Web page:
The Godfather Part III (1990) - I decided to rewatch this as I'd only seen it once many years ago and didn't really remember it. After seeing it again, I no longer wonder why that is. You can, of course, point to issues with the story, with individual scenes, with actors, and so on, but as a whole the film is not badly made. The deadly problem is that it has no thematic weight. The first two films formed a tragic arc: Michael Corleone tries to escape the world of the Sicilian mafia and forge his own identity in the new world, but is drawn back into it to protect his family, which he then ends up destroying in his pursuit of power. The story is complete at that point, and so Part III amounts to little more than a three hour elaboration on the final shot of Part II, showing Michael's spiritual isolation and inability to escape what he has done. The end result is something rather strange, a movie that is well put together yet feels thoroughly inconsequential. The Godfather Episode III: The Force Awakens?
I enjoyed Hail Caesar, not their best movie, but fun
Godfather III is a good movie, the problem is 1 and 2 are just fantastic, it will always suffer in comparison
Going to see Dunkirk in an IMAX tonight. I've been looking forward to this since Christmas.
What can I say, in terms of tension and intensity, the film delivered what it promised. I knew I wasn't to expect a regular film in terms of plot or character development, so what I got was fine for me. The film had a lot of moments. The second StuKa attack at the beginning had me shiver all over, I could really feel the horror and dread that the sound of these things alone must have spawned. The scenes with the trapped soldiers in the boats (the one that got torpedoed and then the fishing boat) were equally terrifying, and the air scenes were brilliantly shot. The film perfectly conveyed the message that all these soldiers who are turned into demi-gods by historical memory were basically just regular guys who were lucky if all they had to watch out for was that they wouldn't shit themselves. The fact that we were with the soldiers made the experience so personal that in the end, I was equally puzzled as the soldiers when they were celebrated at home, when all they did was survive, rough and dirty.
However, one thing I'm not convinced of is that the non-linear narrative made it better. It's true that it does something to confuse things and therefore gets you in one line with the people onscreen in the sense that you don't know what the hell is going on, but I am not sure that it added to the intensity of the film. For example, we already saw the guys abandon the fishing ship before we even saw them got on it, and I don't know if that was helpful for this particular subplot. Wouldn't it have been more intense if we hadn't actually known how far out in the sea they already were? I appreciate the skill with which three narratives of different lengths (one week, one day, one hour) were woven together, I'm just thinking - maybe I saw a bit much of that lately. The novelty has worn off, and it starts raising the question whether it really is a necessary dramatic device. I know it's a Christopher Nolan trademark, but he really has to be careful not to go Shyamalan about it.
Anyway, despite that, the film as a whole was great and delivered what it promised. It's a truly intense war film that portrays the horror of war without having to go into Saving Private Ryan territory, and does not surrender to hero worship or aesthetic wankery the way Fury did.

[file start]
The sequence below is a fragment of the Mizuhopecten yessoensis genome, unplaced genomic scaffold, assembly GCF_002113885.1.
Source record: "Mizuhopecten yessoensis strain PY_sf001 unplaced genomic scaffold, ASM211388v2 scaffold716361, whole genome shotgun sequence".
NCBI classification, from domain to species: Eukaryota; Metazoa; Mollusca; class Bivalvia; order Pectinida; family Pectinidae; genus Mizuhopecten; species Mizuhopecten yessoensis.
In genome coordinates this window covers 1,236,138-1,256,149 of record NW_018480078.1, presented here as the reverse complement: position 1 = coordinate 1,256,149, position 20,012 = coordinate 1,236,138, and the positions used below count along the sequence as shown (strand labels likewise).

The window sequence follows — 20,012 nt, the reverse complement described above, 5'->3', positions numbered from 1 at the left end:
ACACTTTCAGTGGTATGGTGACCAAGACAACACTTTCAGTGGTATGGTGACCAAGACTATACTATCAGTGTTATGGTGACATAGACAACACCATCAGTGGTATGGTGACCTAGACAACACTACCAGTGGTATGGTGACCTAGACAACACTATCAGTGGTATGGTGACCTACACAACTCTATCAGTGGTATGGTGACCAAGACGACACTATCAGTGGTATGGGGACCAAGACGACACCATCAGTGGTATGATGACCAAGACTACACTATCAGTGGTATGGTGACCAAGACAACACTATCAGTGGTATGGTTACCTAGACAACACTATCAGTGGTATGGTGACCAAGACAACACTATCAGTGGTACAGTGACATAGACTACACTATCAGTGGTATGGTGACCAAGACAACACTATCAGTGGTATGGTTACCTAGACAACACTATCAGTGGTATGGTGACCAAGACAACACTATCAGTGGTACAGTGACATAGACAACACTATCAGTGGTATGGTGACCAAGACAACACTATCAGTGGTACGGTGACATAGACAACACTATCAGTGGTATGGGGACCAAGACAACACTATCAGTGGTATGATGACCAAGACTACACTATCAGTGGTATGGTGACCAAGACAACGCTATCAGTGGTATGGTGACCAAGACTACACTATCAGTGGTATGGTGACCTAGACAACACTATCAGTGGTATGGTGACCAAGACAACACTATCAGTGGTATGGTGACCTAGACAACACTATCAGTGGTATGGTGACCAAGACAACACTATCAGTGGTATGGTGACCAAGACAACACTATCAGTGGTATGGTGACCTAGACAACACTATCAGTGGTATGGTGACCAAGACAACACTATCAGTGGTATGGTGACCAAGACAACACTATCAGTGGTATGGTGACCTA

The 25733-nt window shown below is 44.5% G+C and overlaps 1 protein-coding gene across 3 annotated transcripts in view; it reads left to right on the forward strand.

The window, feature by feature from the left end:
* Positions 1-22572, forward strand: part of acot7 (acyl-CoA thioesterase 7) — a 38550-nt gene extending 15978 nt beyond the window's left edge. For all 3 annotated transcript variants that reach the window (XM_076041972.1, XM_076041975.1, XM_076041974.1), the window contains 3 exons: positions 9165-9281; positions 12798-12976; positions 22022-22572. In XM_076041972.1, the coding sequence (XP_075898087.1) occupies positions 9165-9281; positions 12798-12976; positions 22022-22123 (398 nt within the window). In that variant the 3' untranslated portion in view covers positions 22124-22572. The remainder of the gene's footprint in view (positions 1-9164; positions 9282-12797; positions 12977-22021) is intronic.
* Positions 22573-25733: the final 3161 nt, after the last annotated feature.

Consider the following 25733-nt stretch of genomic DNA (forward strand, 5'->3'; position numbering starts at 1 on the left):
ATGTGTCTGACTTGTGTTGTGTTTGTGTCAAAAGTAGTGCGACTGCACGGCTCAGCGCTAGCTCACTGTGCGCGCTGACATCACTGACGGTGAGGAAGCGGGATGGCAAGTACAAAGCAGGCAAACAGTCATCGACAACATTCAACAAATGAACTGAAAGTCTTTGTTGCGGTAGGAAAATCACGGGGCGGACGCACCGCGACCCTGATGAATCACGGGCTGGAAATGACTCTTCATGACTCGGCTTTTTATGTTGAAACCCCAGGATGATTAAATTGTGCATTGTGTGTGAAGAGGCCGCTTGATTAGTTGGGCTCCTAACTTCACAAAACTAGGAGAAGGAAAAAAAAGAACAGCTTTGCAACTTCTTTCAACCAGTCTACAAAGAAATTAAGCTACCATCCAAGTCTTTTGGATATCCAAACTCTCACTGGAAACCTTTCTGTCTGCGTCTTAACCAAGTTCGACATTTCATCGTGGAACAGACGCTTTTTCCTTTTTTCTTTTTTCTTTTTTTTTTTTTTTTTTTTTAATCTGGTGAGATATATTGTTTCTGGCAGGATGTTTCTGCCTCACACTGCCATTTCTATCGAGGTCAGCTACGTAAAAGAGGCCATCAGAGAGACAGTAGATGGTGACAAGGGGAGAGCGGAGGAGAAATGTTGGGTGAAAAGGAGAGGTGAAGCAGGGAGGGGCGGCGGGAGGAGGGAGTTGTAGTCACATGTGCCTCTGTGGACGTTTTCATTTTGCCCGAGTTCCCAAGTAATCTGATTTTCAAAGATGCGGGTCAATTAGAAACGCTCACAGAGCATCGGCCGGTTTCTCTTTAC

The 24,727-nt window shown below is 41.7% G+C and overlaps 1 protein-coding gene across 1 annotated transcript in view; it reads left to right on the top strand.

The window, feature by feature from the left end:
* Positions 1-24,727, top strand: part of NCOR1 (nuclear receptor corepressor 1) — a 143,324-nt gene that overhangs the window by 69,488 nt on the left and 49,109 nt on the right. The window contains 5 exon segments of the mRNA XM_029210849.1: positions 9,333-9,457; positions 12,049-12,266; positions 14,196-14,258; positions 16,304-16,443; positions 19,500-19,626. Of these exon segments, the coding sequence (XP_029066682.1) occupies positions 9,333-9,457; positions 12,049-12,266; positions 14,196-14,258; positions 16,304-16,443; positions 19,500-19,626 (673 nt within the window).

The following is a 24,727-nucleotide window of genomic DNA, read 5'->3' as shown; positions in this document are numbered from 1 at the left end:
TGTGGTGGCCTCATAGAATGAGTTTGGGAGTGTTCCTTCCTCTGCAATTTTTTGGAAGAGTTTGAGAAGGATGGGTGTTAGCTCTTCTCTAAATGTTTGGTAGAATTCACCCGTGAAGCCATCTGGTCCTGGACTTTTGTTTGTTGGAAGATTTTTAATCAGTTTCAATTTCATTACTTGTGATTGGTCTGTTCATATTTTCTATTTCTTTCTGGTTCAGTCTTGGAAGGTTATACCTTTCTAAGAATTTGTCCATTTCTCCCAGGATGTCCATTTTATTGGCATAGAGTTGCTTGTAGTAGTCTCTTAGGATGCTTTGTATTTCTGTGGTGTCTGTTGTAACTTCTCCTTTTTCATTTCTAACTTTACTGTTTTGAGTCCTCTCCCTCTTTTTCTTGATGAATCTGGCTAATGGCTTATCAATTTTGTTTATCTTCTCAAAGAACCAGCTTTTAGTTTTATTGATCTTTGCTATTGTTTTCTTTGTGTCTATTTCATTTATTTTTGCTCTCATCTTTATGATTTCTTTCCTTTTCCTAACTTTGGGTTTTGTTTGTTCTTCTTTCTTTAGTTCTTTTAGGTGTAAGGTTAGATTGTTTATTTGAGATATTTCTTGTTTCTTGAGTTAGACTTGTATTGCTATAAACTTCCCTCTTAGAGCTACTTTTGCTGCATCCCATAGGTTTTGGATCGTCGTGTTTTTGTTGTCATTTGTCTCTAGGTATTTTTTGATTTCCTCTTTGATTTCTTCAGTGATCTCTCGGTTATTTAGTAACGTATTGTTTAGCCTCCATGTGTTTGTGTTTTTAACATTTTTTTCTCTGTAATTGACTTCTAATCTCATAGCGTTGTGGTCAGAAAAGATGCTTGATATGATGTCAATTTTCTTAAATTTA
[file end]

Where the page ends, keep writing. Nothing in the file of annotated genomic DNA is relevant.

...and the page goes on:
Just saw Dunkirk, I was surprised and impressed. I thought it was pretty restrained for a Nolan film
Off to see Dunkirk in 10 minutes on IMAX, been looking forward to this one
Watched Frank the other week. Fucking superb film. Had some elements that sort of reminded me of Buckethead actually. Read the Guardian article with the guy would did the screenplay (played by Domhnall Gleeson in the film) explaining what story elements were based on real events; so funny.
Saw Get Out (2017) today. Pretty cool movie, with actually both a good idea and execution thereof for once. There's also some interesting social overlap there (which I don't really expect from horror movies today anymore, after the stupidity that was The Purge), in fact the way it handles racism is actually pretty cool and apt. Allison Williams is very pretty and the movie seems to be over in a heartbeat. Some genuinely creepy moments, too, courtesy of the good old Uncanny Valley.
Considering me and wifey just wanted a passable horror movie, we definitely got more than we expected. Also, rummaging on the TV Tropes page afterwards made me think the movie was actually really clever, but maybe it's just the wine.
So decided to watch this based on your feedback and O...M....G. LOVE going into a movie with ZERO expectations and knowing next to nothing about it. VERY pleasant surprise. I am a big fan of suspense/thriller/horror and it is hard to find nowadays, so I agree this one delivered and was at the very least competent and above average at best.
I really enjoyed Dunkirk, saw it on an IMAX screen, it was really nicely shot and was just loud as hell
Some specific comments
When I heard it was shot on 70mm, I was expecting something like a 1960s/70s epic type war movie, beyond some shots here and there, but that was not the case at all. not complaining, I just thought it interesting.
It also had a bit of a horror movie aspect to it ... you never really saw a German in the movie , even at the end their faces were obscured.
I think I expected more. Currently midway the film and can't help but root for the villains. But at least I've finally seen Springsteen in a drag.
Spoiler: Dunkirk stuff
Bingo! I thought not showing Germans was an interesting feature of the film. I assumed it meant they could completely focus on the relationships between British civilians/different sections of the armed forces/the French, instead of reducing it to goodies v baddies. War films are so bad for cheesy Comedy Nazi stereotypes and over-egging bad guy credentials, which I suppose is something that's difficult to avoid once you show the face of the opponent. It was more people versus bullets, torpedoes and planes.